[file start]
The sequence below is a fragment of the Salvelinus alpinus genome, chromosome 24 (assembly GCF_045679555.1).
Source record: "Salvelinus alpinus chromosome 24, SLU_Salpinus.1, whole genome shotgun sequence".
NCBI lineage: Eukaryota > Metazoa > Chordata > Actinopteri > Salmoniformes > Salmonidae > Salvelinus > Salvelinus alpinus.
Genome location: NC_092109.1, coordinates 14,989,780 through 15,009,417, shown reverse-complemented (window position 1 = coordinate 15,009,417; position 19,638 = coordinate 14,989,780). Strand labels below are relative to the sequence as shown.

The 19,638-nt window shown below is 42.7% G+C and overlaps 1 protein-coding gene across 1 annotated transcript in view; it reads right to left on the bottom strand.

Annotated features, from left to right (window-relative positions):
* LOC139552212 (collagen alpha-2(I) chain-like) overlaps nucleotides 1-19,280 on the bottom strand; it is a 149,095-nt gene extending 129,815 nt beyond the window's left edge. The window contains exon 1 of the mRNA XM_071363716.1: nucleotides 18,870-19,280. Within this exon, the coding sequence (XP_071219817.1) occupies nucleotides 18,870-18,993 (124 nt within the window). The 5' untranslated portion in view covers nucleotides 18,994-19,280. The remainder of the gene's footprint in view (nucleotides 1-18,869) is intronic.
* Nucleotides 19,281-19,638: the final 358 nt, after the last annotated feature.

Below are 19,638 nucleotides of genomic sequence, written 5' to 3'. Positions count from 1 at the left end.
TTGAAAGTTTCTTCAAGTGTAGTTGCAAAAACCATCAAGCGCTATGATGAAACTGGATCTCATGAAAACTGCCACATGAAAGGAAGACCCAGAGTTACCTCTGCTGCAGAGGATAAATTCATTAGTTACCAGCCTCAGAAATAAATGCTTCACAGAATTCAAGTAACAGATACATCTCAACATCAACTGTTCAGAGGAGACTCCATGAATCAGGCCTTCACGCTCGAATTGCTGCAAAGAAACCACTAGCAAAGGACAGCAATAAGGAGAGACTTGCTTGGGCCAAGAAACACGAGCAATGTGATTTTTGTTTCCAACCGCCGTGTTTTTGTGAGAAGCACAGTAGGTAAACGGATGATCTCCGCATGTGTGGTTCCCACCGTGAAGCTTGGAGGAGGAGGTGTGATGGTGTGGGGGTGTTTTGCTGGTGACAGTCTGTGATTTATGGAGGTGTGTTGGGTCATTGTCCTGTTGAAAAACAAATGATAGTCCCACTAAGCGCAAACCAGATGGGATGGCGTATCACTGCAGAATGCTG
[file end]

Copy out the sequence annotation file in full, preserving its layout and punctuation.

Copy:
The sequence below is a fragment of the Salvelinus alpinus genome, chromosome 24 (assembly GCF_045679555.1).
Source record: "Salvelinus alpinus chromosome 24, SLU_Salpinus.1, whole genome shotgun sequence".
NCBI lineage: Eukaryota > Metazoa > Chordata > Actinopteri > Salmoniformes > Salmonidae > Salvelinus > Salvelinus alpinus.
Genome location: NC_092109.1, coordinates 14,989,780 through 15,009,417, shown reverse-complemented (window position 1 = coordinate 15,009,417; position 19,638 = coordinate 14,989,780). Strand labels below are relative to the sequence as shown.

The 19,638-nt window shown below is 42.7% G+C and overlaps 1 protein-coding gene across 1 annotated transcript in view; it reads right to left on the bottom strand.

Annotated features, from left to right (window-relative positions):
* LOC139552212 (collagen alpha-2(I) chain-like) overlaps nucleotides 1-19,280 on the bottom strand; it is a 149,095-nt gene extending 129,815 nt beyond the window's left edge. The window contains exon 1 of the mRNA XM_071363716.1: nucleotides 18,870-19,280. Within this exon, the coding sequence (XP_071219817.1) occupies nucleotides 18,870-18,993 (124 nt within the window). The 5' untranslated portion in view covers nucleotides 18,994-19,280. The remainder of the gene's footprint in view (nucleotides 1-18,869) is intronic.
* Nucleotides 19,281-19,638: the final 358 nt, after the last annotated feature.

Below are 19,638 nucleotides of genomic sequence, written 5' to 3'. Positions count from 1 at the left end.
TTGAAAGTTTCTTCAAGTGTAGTTGCAAAAACCATCAAGCGCTATGATGAAACTGGATCTCATGAAAACTGCCACATGAAAGGAAGACCCAGAGTTACCTCTGCTGCAGAGGATAAATTCATTAGTTACCAGCCTCAGAAATAAATGCTTCACAGAATTCAAGTAACAGATACATCTCAACATCAACTGTTCAGAGGAGACTCCATGAATCAGGCCTTCACGCTCGAATTGCTGCAAAGAAACCACTAGCAAAGGACAGCAATAAGGAGAGACTTGCTTGGGCCAAGAAACACGAGCAATGTGATTTTTGTTTCCAACCGCCGTGTTTTTGTGAGAAGCACAGTAGGTAAACGGATGATCTCCGCATGTGTGGTTCCCACCGTGAAGCTTGGAGGAGGAGGTGTGATGGTGTGGGGGTGTTTTGCTGGTGACAGTCTGTGATTTATGGAGGTGTGTTGGGTCATTGTCCTGTTGAAAAACAAATGATAGTCCCACTAAGCGCAAACCAGATGGGATGGCGTATCACTGCAGAATGCTG